Trouble with ES6 - Create Strings using Template Literals

So, I am having a bit of trouble completing this assignment. I have met 3/4 of the requirements, with the only unpassed requirement being “failuresList should be equal to the specified output.” The problem is, I can’t figure out how to get them to match. The output of my code is:

[ '<li class="text-warning">no-var</li>',
  '<li class="text-warning">var-on-top</li>',
  '<li class="text-warning">linebreak</li>' ]

Meanwhile, the required output is:

  '<li class="text-warning">no-var</li>',
  '<li class="text-warning">var-on-top</li>',
  '<li class="text-warning">linebreak</li>'

I can’t tell the difference between these two arrays. It’s probably something really silly that I’m missing. Can anybody see my mistake here?

  **Your code so far**
const result = {
success: ["max-length", "no-amd", "prefer-arrow-functions"],
failure: ["no-var", "var-on-top", "linebreak"],
skipped: ["no-extra-semi", "no-dup-keys"]

function makeList(arr) {
// Only change code below this line
const failureItems = arr;
for (let i = 0; i < arr.length; i++) {
    failureItems[i] = `<li class="text-warning">${failureItems[i]}</li>`;
// Only change code above this line

return failureItems;

const failuresList = makeList(result.failure);
  **Your browser information:**

User Agent is: Mozilla/5.0 (Windows NT 10.0; Win64; x64) AppleWebKit/537.36 (KHTML, like Gecko) Chrome/104.0.5112.81 Safari/537.36 Edg/104.0.1293.47

Challenge: ES6 - Create Strings using Template Literals

Link to the challenge:

this should be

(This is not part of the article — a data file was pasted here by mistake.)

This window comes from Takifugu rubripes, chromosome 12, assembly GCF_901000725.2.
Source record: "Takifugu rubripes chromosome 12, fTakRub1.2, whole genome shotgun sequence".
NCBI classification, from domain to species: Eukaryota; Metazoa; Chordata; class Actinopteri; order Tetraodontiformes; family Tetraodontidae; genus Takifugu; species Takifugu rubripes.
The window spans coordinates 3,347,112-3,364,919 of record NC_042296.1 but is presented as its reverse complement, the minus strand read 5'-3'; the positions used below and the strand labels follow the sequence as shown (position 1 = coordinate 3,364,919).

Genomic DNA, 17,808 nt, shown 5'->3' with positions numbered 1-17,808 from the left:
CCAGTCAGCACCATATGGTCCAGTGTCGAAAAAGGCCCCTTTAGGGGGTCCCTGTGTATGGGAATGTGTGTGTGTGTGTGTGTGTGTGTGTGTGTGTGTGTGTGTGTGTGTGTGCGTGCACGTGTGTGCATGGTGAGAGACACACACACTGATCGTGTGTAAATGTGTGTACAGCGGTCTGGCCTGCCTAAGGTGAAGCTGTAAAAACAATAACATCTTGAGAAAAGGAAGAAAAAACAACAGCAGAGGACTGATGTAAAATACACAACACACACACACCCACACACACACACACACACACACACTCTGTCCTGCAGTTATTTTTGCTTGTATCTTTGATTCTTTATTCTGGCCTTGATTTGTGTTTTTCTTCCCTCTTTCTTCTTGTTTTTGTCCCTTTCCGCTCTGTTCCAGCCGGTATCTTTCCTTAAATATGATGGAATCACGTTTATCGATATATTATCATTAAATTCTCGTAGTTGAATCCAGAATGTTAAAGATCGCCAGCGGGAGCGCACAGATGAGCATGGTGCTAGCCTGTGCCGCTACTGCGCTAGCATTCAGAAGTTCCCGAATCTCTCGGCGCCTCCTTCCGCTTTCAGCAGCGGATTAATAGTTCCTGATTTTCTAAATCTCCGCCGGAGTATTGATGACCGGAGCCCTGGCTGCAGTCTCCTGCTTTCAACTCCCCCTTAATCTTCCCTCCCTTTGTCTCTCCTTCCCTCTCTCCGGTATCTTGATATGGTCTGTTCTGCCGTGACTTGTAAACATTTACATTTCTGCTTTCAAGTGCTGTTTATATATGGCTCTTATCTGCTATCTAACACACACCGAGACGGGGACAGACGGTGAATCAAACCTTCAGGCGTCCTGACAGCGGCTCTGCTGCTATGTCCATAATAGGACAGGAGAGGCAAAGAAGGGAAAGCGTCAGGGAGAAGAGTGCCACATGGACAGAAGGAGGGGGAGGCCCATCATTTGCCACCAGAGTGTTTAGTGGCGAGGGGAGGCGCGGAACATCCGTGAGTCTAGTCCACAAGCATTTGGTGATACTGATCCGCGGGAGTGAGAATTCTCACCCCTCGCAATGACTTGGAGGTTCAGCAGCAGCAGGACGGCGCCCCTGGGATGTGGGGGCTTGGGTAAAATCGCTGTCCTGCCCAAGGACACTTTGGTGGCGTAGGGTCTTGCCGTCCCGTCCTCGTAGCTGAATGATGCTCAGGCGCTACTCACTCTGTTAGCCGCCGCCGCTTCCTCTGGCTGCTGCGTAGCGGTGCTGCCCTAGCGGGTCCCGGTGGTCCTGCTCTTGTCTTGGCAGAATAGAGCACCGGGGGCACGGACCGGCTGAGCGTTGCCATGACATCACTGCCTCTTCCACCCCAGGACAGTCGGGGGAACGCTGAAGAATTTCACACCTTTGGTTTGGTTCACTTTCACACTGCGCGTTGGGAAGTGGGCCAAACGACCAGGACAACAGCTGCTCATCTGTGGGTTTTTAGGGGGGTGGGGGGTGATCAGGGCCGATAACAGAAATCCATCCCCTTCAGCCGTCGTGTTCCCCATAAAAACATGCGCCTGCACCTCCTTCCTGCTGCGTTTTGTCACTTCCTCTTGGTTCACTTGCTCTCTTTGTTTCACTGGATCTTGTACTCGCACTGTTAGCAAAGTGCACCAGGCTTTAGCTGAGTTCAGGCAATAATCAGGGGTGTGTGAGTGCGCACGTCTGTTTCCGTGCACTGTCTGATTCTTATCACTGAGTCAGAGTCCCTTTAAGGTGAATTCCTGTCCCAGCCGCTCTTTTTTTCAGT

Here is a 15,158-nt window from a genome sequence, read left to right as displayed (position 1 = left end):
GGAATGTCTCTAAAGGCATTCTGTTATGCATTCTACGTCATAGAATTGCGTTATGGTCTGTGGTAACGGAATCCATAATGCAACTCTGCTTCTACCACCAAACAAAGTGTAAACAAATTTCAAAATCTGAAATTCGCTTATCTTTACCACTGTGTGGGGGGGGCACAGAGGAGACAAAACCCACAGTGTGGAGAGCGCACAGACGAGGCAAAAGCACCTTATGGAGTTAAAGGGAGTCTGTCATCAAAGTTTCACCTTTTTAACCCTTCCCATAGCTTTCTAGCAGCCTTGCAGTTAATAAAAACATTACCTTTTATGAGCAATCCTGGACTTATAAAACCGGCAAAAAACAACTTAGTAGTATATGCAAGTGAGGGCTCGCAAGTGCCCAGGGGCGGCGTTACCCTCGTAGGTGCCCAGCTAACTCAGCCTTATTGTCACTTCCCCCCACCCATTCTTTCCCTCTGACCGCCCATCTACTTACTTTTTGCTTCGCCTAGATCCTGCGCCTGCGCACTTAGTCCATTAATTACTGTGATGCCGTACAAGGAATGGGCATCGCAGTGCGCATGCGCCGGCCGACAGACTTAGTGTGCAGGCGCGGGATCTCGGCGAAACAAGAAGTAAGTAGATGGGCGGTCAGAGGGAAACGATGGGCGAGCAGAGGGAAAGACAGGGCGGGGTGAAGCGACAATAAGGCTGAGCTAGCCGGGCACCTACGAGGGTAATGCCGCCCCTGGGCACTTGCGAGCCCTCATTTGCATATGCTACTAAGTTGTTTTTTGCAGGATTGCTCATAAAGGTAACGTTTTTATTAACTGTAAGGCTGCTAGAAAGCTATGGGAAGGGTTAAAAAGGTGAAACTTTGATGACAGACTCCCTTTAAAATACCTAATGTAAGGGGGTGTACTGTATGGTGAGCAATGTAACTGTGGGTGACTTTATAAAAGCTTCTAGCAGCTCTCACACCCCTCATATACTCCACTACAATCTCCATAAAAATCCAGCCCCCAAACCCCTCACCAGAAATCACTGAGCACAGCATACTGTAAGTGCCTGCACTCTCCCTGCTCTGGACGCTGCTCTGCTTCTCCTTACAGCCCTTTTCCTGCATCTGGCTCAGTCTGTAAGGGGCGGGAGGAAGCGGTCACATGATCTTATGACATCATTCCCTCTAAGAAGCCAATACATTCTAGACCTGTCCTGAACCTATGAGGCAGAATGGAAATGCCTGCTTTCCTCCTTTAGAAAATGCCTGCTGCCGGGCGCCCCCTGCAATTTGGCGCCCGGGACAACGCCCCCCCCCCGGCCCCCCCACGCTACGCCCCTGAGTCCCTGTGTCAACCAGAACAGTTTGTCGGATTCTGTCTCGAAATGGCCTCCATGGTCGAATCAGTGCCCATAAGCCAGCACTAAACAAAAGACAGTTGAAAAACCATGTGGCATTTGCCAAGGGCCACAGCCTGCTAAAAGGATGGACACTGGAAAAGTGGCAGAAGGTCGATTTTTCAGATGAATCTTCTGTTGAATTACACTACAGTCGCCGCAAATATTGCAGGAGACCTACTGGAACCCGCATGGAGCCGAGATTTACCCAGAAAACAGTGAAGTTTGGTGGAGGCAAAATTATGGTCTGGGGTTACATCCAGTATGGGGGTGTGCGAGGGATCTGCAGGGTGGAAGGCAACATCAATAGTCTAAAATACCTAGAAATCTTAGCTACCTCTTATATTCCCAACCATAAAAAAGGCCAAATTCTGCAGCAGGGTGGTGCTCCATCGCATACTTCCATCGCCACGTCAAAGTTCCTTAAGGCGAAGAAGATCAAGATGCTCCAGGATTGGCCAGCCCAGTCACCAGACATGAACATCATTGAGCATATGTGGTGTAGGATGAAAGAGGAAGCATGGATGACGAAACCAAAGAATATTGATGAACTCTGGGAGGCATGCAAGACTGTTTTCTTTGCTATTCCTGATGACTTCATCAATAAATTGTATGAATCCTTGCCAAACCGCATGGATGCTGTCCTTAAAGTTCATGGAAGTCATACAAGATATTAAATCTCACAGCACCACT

failureItems[i] = `<li class="text-warning">${arr[i]}</li>`

Initialise the failureItems back to an empty array because your solution is changing the array being passed in the function

I see two issues.

const failureItems = arr;

What do you think that is doing? Do you think it is copying the array? It is not, it is copying the reference (memory address) of the array. If I have my house address written down on a piece of paper, and I copy that piece of paper, there is still only one house. It’s just that those two pieces of paper “point” to the same house. Similarly, these two variable now point to the same array in memory. This is often a hard concept for learners to wrap their heads around, very common. Copying primitive types is easy. Copying reference types (objects, arrays, functions, etc.) can get a little tricky.

Then you do this:

failureItems[i] = ...

Now, you are not just changing that one array, you are changing both. That is bad practice - you usually don’t want to change your parameters.

But that is probably not what is causing it to fail.

The instructions say:

Use an iterator method (any kind of loop) …

Perhaps the word “loop” is throwing you off there, but they are clearly asking for a method there. If I rewrite this using one of the array methods (which are really just disguised loops) then it passes for me.

There are a couple of different choices, but there is one array method that specifically makes and returns a new array where each element is based on the corresponding element from the original array.

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